And finally: Donald Trump is dangerous, and we must do whatever it takes to make sure that he is not the next President of the United States. Regardless of your political affiliation or your feelings towards Hillary Clinton (I voted for Bernie), Donald’s courting of the KKK, his racist comments against Mexicans, Islamophobic orotundity, proposed Muslim ban, and encouraging hostility between Muslim and LGBT communities will further divide us; and embolden more violence against many of us at the intersection of multiply-marginalized communities.
I firmly believe that Trump– and the followers he inspires– will lead to more violence, more murders of people like KJ; and more people attempting to end their life like the unconscious Latino stranger in the park.
In the meantime, how many people have to die, and how many friends and family have to bury loved ones before we have a serious discussion about guns? It’s time to realize that assault rifles should be restricted to the military; background checks should not have loop holes; and if you are identified as a possible terrorist and not allowed to fly on a plane then you also should not be able to purchase a gun. It’s ridiculous that in this culture of violence that military style weaponry is so easily accessible. As Erin Wathen so succinctly stated: “A nation so filled with hate should not be this well-armed.”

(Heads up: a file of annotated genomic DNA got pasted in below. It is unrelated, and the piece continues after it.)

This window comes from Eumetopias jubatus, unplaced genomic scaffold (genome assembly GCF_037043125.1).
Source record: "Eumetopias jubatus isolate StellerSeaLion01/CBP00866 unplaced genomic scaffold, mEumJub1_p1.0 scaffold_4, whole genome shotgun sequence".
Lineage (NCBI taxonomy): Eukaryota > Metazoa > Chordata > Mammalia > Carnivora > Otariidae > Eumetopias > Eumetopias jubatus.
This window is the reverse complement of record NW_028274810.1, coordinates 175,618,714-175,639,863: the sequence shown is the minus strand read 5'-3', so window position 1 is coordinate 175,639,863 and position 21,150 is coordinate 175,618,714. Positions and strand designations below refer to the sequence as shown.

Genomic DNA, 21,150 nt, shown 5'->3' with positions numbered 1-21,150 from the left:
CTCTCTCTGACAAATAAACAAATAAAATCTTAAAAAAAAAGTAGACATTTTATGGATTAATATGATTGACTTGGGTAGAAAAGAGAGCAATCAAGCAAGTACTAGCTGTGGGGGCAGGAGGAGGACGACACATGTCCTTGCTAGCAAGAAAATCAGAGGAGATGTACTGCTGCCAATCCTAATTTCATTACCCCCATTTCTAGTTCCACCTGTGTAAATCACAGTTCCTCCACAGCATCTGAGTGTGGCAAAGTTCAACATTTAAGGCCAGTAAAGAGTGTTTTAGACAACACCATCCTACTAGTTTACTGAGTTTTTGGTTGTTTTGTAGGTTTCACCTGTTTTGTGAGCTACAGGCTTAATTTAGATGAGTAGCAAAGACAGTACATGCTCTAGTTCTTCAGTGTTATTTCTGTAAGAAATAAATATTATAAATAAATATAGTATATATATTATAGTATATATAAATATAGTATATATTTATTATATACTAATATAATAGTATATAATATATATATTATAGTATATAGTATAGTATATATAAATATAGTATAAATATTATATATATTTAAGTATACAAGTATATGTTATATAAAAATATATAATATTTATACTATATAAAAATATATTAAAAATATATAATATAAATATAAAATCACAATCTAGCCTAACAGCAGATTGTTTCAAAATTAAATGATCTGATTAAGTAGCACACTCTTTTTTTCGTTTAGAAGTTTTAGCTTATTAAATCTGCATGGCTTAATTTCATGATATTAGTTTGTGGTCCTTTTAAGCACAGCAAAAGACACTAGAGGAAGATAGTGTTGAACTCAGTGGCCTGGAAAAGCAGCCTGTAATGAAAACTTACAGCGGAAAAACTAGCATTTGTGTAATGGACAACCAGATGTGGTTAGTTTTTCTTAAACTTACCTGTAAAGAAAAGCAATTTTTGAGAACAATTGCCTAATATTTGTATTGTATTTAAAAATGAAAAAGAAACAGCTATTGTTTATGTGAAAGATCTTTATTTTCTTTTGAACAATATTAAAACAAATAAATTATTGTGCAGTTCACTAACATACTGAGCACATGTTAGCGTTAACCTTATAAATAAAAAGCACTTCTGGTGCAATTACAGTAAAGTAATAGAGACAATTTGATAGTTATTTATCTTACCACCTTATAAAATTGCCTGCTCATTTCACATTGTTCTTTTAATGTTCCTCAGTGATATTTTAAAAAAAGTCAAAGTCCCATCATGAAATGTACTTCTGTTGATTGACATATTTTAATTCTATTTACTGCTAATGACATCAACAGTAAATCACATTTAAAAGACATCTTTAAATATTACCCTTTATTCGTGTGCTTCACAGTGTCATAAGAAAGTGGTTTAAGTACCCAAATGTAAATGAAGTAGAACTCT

C. Shawn McGuffey, Ph.D., is an Associate Professor of Sociology and African and African Diaspora Studies at Boson College. A native of Lexington, Kentucky, his scholarly work primarily highlights how race, gender, sexuality and social class both constrain and create the choices survivors pursue in the aftermath of trauma. Two of his current projects focus on sexual trauma. One examines how gender, sexuality, and race shape parental responses to child sexual abuse; and the other investigates the social psychology of Black rape survivors in the U.S., Ghana and South Africa. A third project investigates the ways in which Darfurian genocide survivors navigate the International Criminal Court; and a fourth examines Black LGBT views on same-sex marriage. McGuffey is the recipient of two American Sociological Association section awards: the 2006 Sally Hacker Award for research excellence and a 2009 “Best Research Article Award.” The Ford Foundation, a Research Incentive Grant, and the Institute for Liberal Arts have supported his research. He has given invited lectures at the Center for Children and Childhood Studies at Rutgers University, The Center for the Study of Violence and Prevention at the University of Colorado, Harvard University, and the University of the Western Cape in South Africa.